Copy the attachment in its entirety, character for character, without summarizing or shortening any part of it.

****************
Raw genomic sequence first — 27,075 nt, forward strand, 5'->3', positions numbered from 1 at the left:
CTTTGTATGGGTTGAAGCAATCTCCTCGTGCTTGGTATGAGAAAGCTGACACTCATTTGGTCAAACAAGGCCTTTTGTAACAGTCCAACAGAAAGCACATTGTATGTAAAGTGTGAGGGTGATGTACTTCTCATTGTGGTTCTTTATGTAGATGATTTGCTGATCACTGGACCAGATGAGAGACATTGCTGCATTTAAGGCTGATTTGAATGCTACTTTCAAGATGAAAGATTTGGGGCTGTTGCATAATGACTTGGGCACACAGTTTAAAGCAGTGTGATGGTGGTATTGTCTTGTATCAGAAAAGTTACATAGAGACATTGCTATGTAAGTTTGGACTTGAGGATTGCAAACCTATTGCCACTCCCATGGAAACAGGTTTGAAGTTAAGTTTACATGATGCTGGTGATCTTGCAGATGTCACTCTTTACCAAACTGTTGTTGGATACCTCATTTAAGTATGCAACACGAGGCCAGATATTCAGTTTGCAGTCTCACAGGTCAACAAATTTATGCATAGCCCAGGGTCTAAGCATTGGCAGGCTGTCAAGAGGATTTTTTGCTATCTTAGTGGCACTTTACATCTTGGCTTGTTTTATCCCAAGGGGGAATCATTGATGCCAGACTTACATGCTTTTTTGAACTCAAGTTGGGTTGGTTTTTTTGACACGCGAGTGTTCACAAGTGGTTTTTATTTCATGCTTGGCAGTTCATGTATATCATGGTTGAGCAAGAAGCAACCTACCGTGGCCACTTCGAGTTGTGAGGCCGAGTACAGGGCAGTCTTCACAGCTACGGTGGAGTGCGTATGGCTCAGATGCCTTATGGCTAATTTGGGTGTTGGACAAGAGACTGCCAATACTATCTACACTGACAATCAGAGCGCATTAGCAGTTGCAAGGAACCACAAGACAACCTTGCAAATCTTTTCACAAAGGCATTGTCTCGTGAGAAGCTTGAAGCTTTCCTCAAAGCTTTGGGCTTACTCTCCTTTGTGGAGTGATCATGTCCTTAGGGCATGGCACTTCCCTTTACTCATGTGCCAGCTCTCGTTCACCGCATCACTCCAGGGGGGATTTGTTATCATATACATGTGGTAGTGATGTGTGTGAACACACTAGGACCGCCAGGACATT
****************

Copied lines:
Raw genomic sequence first — 27,075 nt, forward strand, 5'->3', positions numbered from 1 at the left:
CTTTGTATGGGTTGAAGCAATCTCCTCGTGCTTGGTATGAGAAAGCTGACACTCATTTGGTCAAACAAGGCCTTTTGTAACAGTCCAACAGAAAGCACATTGTATGTAAAGTGTGAGGGTGATGTACTTCTCATTGTGGTTCTTTATGTAGATGATTTGCTGATCACTGGACCAGATGAGAGACATTGCTGCATTTAAGGCTGATTTGAATGCTACTTTCAAGATGAAAGATTTGGGGCTGTTGCATAATGACTTGGGCACACAGTTTAAAGCAGTGTGATGGTGGTATTGTCTTGTATCAGAAAAGTTACATAGAGACATTGCTATGTAAGTTTGGACTTGAGGATTGCAAACCTATTGCCACTCCCATGGAAACAGGTTTGAAGTTAAGTTTACATGATGCTGGTGATCTTGCAGATGTCACTCTTTACCAAACTGTTGTTGGATACCTCATTTAAGTATGCAACACGAGGCCAGATATTCAGTTTGCAGTCTCACAGGTCAACAAATTTATGCATAGCCCAGGGTCTAAGCATTGGCAGGCTGTCAAGAGGATTTTTTGCTATCTTAGTGGCACTTTACATCTTGGCTTGTTTTATCCCAAGGGGGAATCATTGATGCCAGACTTACATGCTTTTTTGAACTCAAGTTGGGTTGGTTTTTTTGACACGCGAGTGTTCACAAGTGGTTTTTATTTCATGCTTGGCAGTTCATGTATATCATGGTTGAGCAAGAAGCAACCTACCGTGGCCACTTCGAGTTGTGAGGCCGAGTACAGGGCAGTCTTCACAGCTACGGTGGAGTGCGTATGGCTCAGATGCCTTATGGCTAATTTGGGTGTTGGACAAGAGACTGCCAATACTATCTACACTGACAATCAGAGCGCATTAGCAGTTGCAAGGAACCACAAGACAACCTTGCAAATCTTTTCACAAAGGCATTGTCTCGTGAGAAGCTTGAAGCTTTCCTCAAAGCTTTGGGCTTACTCTCCTTTGTGGAGTGATCATGTCCTTAGGGCATGGCACTTCCCTTTACTCATGTGCCAGCTCTCGTTCACCGCATCACTCCAGGGGGGATTTGTTATCATATACATGTGGTAGTGATGTGTGTGAACACACTAGGACCGCCAGGACATT